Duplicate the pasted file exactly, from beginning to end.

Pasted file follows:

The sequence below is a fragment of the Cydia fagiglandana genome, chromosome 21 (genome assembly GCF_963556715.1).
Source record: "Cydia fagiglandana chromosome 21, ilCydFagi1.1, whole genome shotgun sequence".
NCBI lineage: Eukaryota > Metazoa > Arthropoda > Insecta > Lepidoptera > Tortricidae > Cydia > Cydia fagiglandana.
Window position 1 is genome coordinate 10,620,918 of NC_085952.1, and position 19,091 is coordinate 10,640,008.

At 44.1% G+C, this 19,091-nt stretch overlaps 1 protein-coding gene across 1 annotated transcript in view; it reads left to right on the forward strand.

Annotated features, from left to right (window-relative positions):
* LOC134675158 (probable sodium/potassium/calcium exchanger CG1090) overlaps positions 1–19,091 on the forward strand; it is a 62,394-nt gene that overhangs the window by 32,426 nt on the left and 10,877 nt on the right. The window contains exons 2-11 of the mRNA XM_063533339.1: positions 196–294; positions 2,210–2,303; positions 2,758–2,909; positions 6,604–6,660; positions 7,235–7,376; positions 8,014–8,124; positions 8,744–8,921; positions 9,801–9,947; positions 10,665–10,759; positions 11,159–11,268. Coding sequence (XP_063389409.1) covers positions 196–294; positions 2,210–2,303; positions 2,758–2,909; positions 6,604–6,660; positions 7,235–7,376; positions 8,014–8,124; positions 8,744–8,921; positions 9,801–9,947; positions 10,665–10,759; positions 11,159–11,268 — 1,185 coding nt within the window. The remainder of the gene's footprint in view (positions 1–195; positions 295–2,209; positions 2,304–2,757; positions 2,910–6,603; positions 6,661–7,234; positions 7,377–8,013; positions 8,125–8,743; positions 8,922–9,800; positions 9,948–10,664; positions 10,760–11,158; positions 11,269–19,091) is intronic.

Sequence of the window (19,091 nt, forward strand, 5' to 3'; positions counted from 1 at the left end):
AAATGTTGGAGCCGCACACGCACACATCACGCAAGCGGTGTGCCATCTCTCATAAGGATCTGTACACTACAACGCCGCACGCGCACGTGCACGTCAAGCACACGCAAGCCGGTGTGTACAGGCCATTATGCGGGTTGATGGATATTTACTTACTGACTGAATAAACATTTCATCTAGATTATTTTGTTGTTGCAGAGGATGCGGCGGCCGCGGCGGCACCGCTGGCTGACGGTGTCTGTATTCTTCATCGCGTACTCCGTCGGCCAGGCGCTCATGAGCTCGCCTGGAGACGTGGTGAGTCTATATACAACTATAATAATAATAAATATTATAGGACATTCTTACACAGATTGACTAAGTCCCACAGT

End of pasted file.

The sequence below is a fragment of the Cydia fagiglandana genome, chromosome 21 (genome assembly GCF_963556715.1).
Source record: "Cydia fagiglandana chromosome 21, ilCydFagi1.1, whole genome shotgun sequence".
NCBI lineage: Eukaryota > Metazoa > Arthropoda > Insecta > Lepidoptera > Tortricidae > Cydia > Cydia fagiglandana.
Window position 1 is genome coordinate 10,620,918 of NC_085952.1, and position 19,091 is coordinate 10,640,008.

At 44.1% G+C, this 19,091-nt stretch overlaps 1 protein-coding gene across 1 annotated transcript in view; it reads left to right on the forward strand.

Annotated features, from left to right (window-relative positions):
* LOC134675158 (probable sodium/potassium/calcium exchanger CG1090) overlaps positions 1–19,091 on the forward strand; it is a 62,394-nt gene that overhangs the window by 32,426 nt on the left and 10,877 nt on the right. The window contains exons 2-11 of the mRNA XM_063533339.1: positions 196–294; positions 2,210–2,303; positions 2,758–2,909; positions 6,604–6,660; positions 7,235–7,376; positions 8,014–8,124; positions 8,744–8,921; positions 9,801–9,947; positions 10,665–10,759; positions 11,159–11,268. Coding sequence (XP_063389409.1) covers positions 196–294; positions 2,210–2,303; positions 2,758–2,909; positions 6,604–6,660; positions 7,235–7,376; positions 8,014–8,124; positions 8,744–8,921; positions 9,801–9,947; positions 10,665–10,759; positions 11,159–11,268 — 1,185 coding nt within the window. The remainder of the gene's footprint in view (positions 1–195; positions 295–2,209; positions 2,304–2,757; positions 2,910–6,603; positions 6,661–7,234; positions 7,377–8,013; positions 8,125–8,743; positions 8,922–9,800; positions 9,948–10,664; positions 10,760–11,158; positions 11,269–19,091) is intronic.

Sequence of the window (19,091 nt, forward strand, 5' to 3'; positions counted from 1 at the left end):
AAATGTTGGAGCCGCACACGCACACATCACGCAAGCGGTGTGCCATCTCTCATAAGGATCTGTACACTACAACGCCGCACGCGCACGTGCACGTCAAGCACACGCAAGCCGGTGTGTACAGGCCATTATGCGGGTTGATGGATATTTACTTACTGACTGAATAAACATTTCATCTAGATTATTTTGTTGTTGCAGAGGATGCGGCGGCCGCGGCGGCACCGCTGGCTGACGGTGTCTGTATTCTTCATCGCGTACTCCGTCGGCCAGGCGCTCATGAGCTCGCCTGGAGACGTGGTGAGTCTATATACAACTATAATAATAATAAATATTATAGGACATTCTTACACAGATTGACTAAGTCCCACAGT